Alan Alda, who is revered in Hollywood for playing Hawkeye Pierce on the beloved TV series “MAS*H,” overcame numerous obstacles as a child on the way to success.

The now 86-year-old actor, director, and writer rose to renown throughout the world for his role as the witty physician Benjamin Franklin “Hawkeye” Pierce in the enduring TV series.

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Sadly, he is now dealing with Parkinson’s disease, and he recently discussed some of the most difficult symptoms of the condition.

One of the highest-rated programmes in American television history, the wartime comedy and drama MAS*H ran from 1972 to 1983. Its final episode continues to be one of the most watched series finales ever.

Due to his performance in the adored programme, Alan Alda ended up receiving a Golden Globe for Best Actor in a Television Series six times.

Alan Alda

Despite originating from a showbiz family, the highly regarded actor had many upheavals, hardships, and trauma throughout his early years.

Despite originating from a showbiz family, the highly regarded actor had many upheavals, hardships, and trauma throughout his early years.

Alan, who was born in the Bronx in 1936, spent his early years travelling with his parents around America in support of his father’s work as a performer in burlesque theatres. His mother Joan Browne was a housewife and previous beauty pageant winner, while his father Robert Alda (born Alfonso Giuseppe Giovanni Roberto D’Abruzzo) was an actor and singer.

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Alan disclosed that his mother struggled with her mental health and that his father frequently spent many nights away from the family home working in his memoir, “Never Have Your Dog Stuffed — and Other Things I’ve Learned.”

Since there were little supports available and mental illness was a taboo subject in the 1940s and 1950s, many families were left to handle it on their own.

How much simpler it would have been if my father and I had dealt with her illness together, comparing notes and strategizing. Instead, each of us was alone ourselves,” he said in his memoir from 2005.

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He recalled a horrifying childhood recollection of staying up late with his mother when he was only six years old since his father was working late.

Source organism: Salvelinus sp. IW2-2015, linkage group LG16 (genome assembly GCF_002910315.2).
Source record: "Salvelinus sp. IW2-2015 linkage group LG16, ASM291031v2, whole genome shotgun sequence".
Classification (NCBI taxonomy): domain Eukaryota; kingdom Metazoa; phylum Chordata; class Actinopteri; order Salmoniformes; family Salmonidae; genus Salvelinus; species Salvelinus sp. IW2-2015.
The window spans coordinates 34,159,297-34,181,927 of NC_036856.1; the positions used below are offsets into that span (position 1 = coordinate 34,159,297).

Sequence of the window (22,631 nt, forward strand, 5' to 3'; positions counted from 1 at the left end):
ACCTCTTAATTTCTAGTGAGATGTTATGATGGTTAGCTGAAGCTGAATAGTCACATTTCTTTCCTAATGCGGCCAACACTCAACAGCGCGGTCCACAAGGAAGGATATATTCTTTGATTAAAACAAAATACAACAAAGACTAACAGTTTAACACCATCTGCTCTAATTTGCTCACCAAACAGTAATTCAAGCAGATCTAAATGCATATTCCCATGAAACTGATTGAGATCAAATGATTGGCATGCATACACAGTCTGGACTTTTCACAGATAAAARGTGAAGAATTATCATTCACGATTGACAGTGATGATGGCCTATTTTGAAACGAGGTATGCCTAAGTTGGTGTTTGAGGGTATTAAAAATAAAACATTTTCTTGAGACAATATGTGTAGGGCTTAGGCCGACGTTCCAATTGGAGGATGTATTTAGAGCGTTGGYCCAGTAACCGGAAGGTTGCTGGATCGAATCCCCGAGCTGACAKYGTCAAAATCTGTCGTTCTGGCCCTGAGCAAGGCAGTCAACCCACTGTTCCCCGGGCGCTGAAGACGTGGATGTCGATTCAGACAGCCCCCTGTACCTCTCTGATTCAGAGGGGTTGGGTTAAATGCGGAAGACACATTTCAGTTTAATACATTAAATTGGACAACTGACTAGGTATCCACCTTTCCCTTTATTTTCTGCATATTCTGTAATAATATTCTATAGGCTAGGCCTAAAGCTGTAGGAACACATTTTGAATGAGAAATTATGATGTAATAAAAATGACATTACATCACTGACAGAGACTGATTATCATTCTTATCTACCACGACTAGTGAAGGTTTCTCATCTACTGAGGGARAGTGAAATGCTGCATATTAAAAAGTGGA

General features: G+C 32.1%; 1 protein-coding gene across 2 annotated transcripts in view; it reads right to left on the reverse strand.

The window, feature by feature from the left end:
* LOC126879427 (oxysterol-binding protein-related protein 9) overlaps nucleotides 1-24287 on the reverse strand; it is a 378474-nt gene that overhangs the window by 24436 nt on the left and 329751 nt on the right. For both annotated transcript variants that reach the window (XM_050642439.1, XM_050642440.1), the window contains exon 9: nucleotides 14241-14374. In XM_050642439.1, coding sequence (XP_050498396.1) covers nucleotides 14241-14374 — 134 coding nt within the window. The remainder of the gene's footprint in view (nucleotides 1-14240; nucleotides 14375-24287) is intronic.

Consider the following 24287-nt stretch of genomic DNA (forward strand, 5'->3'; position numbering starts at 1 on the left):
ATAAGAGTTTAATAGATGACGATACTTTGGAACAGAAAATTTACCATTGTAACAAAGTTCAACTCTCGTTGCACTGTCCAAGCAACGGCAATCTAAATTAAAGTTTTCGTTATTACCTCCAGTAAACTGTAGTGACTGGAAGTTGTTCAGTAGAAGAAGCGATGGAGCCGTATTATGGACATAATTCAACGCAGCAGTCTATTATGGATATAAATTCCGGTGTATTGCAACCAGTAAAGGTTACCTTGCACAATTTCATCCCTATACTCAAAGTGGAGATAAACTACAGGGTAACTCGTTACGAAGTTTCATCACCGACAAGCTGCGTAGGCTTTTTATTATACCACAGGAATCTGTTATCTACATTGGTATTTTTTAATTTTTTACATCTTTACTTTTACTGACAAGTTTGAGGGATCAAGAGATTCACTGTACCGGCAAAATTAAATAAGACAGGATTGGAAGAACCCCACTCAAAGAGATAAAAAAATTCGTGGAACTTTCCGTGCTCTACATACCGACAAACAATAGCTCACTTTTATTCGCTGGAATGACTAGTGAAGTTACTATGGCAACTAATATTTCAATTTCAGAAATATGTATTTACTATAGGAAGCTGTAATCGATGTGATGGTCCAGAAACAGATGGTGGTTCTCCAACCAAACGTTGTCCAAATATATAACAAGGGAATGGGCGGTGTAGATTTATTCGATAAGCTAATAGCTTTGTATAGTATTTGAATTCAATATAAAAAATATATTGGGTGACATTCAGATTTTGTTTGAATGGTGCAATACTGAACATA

Robert’s wife suspected him of having an extramarital affair when he returned home. A paring knife attempt by Alan’s mother to stab his father followed the altercation. Alan took the knife from his dad and slammed it into the table, breaking the tip before anyone was hurt.

Alan Alda, wife Arlene and daughters circa 1981 in New York City / Getty Images

He acknowledges that when he brought up the incident with his parents a few weeks later, they flatly denied any knowledge of the occurrence and his mother said he had made it up.

Alan was identified as having the crippling and fatal disease polio the next year.

He admitted to having it when he was 7 to AARP magazine. “I honked the entire evening at Warner’s movie theatre with a stuffy nose. I was unable to blow my nose. I puked when I arrived home, and my legs felt shaky. I woke up the next day with a stiff neck. I was unable to sit up in bed.

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Alan Alda received a Parkinson’s disease diagnosis in 2015; this degenerative neurological condition. He first became interested in Parkinson’s disease after reading an article in The New York Times in which doctors described some peculiar symptoms they had observed in some of their patients.

The patients had a propensity to physically play out their fantasies while they were still unconscious, according to the doctors. The disorder is additionally known as REM sleep behaviour disorder. When Alan realised what was happening, he made the decision to visit a doctor and request a brain scan.

“I had a dream that someone was attacking me, and I threw a sack of potatoes at him in the dream. In actuality, I hit my wife with a pillow. Therefore, he told AARP Magazine in 2020 that he thought there was a strong likelihood he had Parkinson’s disease.


The physician was unsure whether Alan actually had the illness, though. He believed the signs seemed imprecise, and there wasn’t sufficient evidence to support the award-winning actor’s Parkinson’s diagnosis.

But after certain scans, bad news was revealed.

The actor remembered, “He called me back and said, ‘Boy, you really got it.

Alan, however, decided as soon as he received his diagnosis that he would not allow the illness dictate how he lived. First of all, he preferred telling the story himself rather than being the focus of a “sad” story.

The well-liked actor declared in 2020 that neither optimism nor pessimism were useful in any situation.


He told AARP, “You simply have to surf uncertainty, because that’s all we have.”

He later told People, “The silver lining is that I keep growing more confident that I can always find a workaround.” “Life is adapting, altering, and editing,” I am more persuaded than ever.

Now, Alan is making every effort to halt the onset of his Parkinson’s. He works out, plays chess with his wife, and has his own podcast called “Clear+Vivid with Alan Alda” in an effort to keep himself occupied. Of course, the illness is having an impact on him and making life more difficult for him.

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With stiff fingers, it can be difficult to tie shoelaces. Imagine playing the violin when mittens are on,” he advised People.

Alda argues that this common misconception, which equates a Parkinson’s diagnosis with a death sentence, is untrue. Parkinson’s disease does not immediately cause death in those who have it.

“Getting depressed is a typical reaction, but it’s not required. Although things may certainly get worse, your life is not over. You die with it, not from it, he told the Wall Street Journal.